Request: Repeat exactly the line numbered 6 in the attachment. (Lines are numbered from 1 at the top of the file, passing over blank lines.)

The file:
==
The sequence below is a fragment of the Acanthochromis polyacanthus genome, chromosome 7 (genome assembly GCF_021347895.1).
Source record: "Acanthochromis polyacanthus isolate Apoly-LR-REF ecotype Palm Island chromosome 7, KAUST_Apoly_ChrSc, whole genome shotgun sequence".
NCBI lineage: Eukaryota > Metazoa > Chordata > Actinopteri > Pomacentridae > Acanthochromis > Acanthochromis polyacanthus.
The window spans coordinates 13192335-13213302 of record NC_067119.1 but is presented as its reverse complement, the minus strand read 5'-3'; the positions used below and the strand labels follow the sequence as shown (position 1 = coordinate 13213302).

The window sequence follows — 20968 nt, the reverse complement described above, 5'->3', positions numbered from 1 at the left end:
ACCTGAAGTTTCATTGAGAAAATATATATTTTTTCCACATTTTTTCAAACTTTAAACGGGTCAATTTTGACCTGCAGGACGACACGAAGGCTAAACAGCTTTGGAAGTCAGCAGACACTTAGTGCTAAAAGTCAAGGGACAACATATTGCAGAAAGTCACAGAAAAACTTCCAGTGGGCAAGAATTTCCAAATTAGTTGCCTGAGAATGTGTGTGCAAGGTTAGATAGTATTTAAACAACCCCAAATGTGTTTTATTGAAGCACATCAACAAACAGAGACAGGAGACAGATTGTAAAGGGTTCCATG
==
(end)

ACCTGAAGTTTCATTGAGAAAATATATATTTTTTCCACATTTTTTCAAACTTTAAACGGGTCAATTTTGACCTGCAGGACGACACGAAGGCTAAACAGCTTTGGAAGTCAGCAGACACTTAGTGCTAAAAGTCAAGGGACAACATATTGCAGAAAGTCACAGAAAAACTTCCAGTGGGCAAGAATTTCCAAATTAGTTGCCTGAGAATGTGTGTGCAAGGTTAGATAGTATTTAAACAACCCCAAATGTGTTTTATTGAAGCACATCAACAAACAGAGACAGGAGACAGATTGTAAAGGGTTCCATG